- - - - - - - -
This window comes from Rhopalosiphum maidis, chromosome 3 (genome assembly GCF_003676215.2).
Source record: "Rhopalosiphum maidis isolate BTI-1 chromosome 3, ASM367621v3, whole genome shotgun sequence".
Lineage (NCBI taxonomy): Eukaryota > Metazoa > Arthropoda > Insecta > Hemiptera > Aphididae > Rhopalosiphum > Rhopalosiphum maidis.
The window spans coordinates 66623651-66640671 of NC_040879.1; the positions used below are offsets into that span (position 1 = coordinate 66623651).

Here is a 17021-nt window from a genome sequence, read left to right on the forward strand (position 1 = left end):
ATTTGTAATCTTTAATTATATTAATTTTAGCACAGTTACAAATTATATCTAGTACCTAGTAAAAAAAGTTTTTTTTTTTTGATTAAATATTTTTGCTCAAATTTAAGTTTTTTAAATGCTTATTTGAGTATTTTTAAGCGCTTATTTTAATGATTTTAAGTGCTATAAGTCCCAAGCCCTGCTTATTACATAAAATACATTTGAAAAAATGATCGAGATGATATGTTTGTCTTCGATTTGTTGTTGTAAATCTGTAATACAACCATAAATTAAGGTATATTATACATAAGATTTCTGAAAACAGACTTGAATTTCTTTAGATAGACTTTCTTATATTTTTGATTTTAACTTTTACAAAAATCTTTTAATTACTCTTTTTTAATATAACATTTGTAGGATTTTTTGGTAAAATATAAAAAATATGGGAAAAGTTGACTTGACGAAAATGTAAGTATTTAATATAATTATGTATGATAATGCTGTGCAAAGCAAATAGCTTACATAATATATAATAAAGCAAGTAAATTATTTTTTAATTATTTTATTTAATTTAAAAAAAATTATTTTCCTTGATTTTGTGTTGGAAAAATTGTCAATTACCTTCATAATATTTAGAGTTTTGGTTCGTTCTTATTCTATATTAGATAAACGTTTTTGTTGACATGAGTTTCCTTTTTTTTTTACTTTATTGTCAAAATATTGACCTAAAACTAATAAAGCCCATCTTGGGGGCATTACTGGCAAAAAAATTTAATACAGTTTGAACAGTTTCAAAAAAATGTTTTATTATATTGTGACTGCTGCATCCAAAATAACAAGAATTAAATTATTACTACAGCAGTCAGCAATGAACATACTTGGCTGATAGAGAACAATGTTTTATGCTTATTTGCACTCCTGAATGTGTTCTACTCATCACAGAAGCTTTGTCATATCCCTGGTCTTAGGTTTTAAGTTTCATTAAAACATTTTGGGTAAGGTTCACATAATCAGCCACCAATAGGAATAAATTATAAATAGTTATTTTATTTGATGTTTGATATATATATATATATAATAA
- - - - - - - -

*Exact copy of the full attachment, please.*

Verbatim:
This window comes from Rhopalosiphum maidis, chromosome 3 (genome assembly GCF_003676215.2).
Source record: "Rhopalosiphum maidis isolate BTI-1 chromosome 3, ASM367621v3, whole genome shotgun sequence".
Lineage (NCBI taxonomy): Eukaryota > Metazoa > Arthropoda > Insecta > Hemiptera > Aphididae > Rhopalosiphum > Rhopalosiphum maidis.
The window spans coordinates 66623651-66640671 of NC_040879.1; the positions used below are offsets into that span (position 1 = coordinate 66623651).

Here is a 17021-nt window from a genome sequence, read left to right on the forward strand (position 1 = left end):
ATTTGTAATCTTTAATTATATTAATTTTAGCACAGTTACAAATTATATCTAGTACCTAGTAAAAAAAGTTTTTTTTTTTTGATTAAATATTTTTGCTCAAATTTAAGTTTTTTAAATGCTTATTTGAGTATTTTTAAGCGCTTATTTTAATGATTTTAAGTGCTATAAGTCCCAAGCCCTGCTTATTACATAAAATACATTTGAAAAAATGATCGAGATGATATGTTTGTCTTCGATTTGTTGTTGTAAATCTGTAATACAACCATAAATTAAGGTATATTATACATAAGATTTCTGAAAACAGACTTGAATTTCTTTAGATAGACTTTCTTATATTTTTGATTTTAACTTTTACAAAAATCTTTTAATTACTCTTTTTTAATATAACATTTGTAGGATTTTTTGGTAAAATATAAAAAATATGGGAAAAGTTGACTTGACGAAAATGTAAGTATTTAATATAATTATGTATGATAATGCTGTGCAAAGCAAATAGCTTACATAATATATAATAAAGCAAGTAAATTATTTTTTAATTATTTTATTTAATTTAAAAAAAATTATTTTCCTTGATTTTGTGTTGGAAAAATTGTCAATTACCTTCATAATATTTAGAGTTTTGGTTCGTTCTTATTCTATATTAGATAAACGTTTTTGTTGACATGAGTTTCCTTTTTTTTTTACTTTATTGTCAAAATATTGACCTAAAACTAATAAAGCCCATCTTGGGGGCATTACTGGCAAAAAAATTTAATACAGTTTGAACAGTTTCAAAAAAATGTTTTATTATATTGTGACTGCTGCATCCAAAATAACAAGAATTAAATTATTACTACAGCAGTCAGCAATGAACATACTTGGCTGATAGAGAACAATGTTTTATGCTTATTTGCACTCCTGAATGTGTTCTACTCATCACAGAAGCTTTGTCATATCCCTGGTCTTAGGTTTTAAGTTTCATTAAAACATTTTGGGTAAGGTTCACATAATCAGCCACCAATAGGAATAAATTATAAATAGTTATTTTATTTGATGTTTGATATATATATATATATAATAA